We finally have more details about what's going to happen to the most iconic dining room in NYC

The Four Seasons RestaurantGetty ImagesView of atmosphere at Love Heals, The Alison Gertz Foundation For AIDS Education 20th Anniversary gala at the Four Seasons Restaurant on November 9, 2011 in New York City.

In July, The Four Seasons Restaurant will change hands and be placed firmly in the grip of one of the hottest restaurant groups in NYC, Major Food Group.

It almost seems like a contradiction. The Four Seasons is a historical landmark, a classic run by the same duo for decades.

The feeling in the dining room is a quiet calm. Major Food Group’s restaurants, hits like Dirty French and Carbone, are raucous, trendy affairs.

But now we know more about Major Food Group’s vision for the restaurant, thanks to Jeff Gordinier at The New York Times.

To understand it, though, you have to know one thing. In The Four Seasons there are two dining rooms. The first you enter is the Grill Room. It’s where the powerful on Wall Street, in media, and in politics plot world domination.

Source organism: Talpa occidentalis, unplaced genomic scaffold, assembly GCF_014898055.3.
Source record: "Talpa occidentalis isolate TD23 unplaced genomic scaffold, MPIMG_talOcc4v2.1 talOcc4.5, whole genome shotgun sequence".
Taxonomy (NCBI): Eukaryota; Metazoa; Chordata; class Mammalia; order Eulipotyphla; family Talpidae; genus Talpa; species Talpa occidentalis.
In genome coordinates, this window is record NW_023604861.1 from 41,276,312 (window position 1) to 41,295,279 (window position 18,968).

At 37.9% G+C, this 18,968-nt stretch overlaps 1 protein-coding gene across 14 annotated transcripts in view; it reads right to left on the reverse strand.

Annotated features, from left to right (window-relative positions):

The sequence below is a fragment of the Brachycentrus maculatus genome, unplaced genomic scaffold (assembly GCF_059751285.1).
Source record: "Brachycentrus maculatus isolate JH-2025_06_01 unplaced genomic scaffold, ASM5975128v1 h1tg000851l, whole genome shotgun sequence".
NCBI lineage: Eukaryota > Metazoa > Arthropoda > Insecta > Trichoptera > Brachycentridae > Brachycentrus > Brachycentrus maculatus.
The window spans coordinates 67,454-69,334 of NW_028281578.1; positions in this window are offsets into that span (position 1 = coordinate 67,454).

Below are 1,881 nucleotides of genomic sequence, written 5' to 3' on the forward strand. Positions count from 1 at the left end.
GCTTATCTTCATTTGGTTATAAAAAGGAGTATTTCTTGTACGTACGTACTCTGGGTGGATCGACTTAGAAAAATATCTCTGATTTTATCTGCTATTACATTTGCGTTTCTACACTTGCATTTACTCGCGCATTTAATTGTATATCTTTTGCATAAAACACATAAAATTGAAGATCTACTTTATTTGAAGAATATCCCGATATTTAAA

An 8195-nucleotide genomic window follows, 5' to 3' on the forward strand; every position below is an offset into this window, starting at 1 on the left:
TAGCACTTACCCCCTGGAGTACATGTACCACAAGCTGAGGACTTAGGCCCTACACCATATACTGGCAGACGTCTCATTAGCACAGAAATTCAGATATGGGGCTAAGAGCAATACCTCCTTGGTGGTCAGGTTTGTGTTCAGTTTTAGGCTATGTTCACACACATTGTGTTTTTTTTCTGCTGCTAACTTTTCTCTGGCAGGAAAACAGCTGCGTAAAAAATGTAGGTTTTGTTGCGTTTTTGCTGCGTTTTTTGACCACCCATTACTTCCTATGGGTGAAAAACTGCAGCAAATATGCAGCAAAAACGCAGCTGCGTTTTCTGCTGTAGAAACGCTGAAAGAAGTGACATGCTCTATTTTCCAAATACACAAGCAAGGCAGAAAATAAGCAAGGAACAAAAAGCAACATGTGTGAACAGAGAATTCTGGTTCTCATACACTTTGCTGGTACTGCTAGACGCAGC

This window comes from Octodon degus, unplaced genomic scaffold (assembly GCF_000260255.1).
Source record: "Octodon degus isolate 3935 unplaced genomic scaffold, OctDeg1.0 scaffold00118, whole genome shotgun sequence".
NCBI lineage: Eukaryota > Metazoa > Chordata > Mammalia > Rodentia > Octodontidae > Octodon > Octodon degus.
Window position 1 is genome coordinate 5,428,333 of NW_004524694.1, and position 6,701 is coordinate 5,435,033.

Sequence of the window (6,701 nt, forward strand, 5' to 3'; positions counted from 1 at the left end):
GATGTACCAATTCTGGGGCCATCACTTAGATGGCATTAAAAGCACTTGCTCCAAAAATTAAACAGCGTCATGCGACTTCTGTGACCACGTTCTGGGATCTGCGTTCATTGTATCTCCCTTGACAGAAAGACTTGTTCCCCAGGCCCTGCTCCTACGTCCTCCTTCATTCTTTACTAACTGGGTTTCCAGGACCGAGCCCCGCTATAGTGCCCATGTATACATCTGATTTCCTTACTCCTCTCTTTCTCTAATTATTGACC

Then there’s the Pool Room (it’s got a pool in it). This is where people celebrate.

Major, which is helmed by chefs Mario Carbone and Rich Torrisi as well as their business partner, Jeff Zalaznick, has two distinct visions for each room.

The menu in the Grill Room will hark back to The Four Seasons’ earlier days. The restaurant opened in 1959, and Carbone told the NYT that he’s looking at reviving recipes from the first decade of its existence.

The NYT described it as a “masculine, meat-embracing and signified by the brisk confidence of the Kennedy years.”

The Pool Room, however, will be just the opposite. It will look forward into a new future for the restaurant where Torrissi said “nothing will be a reference to what happened in the past.”

One cool detail is that they have hired a Mexican designer to create huge, elaborate trolleys for food presentation.

What will not change is the design of the restaurant. Remember, it’s a city landmark. If it’s not nailed down, though, it could be up for grabs. And we know that a bunch of the furniture in the restaurant is going to be auctioned off.

So we’ll see.

For the full rundown head to the NYT>>

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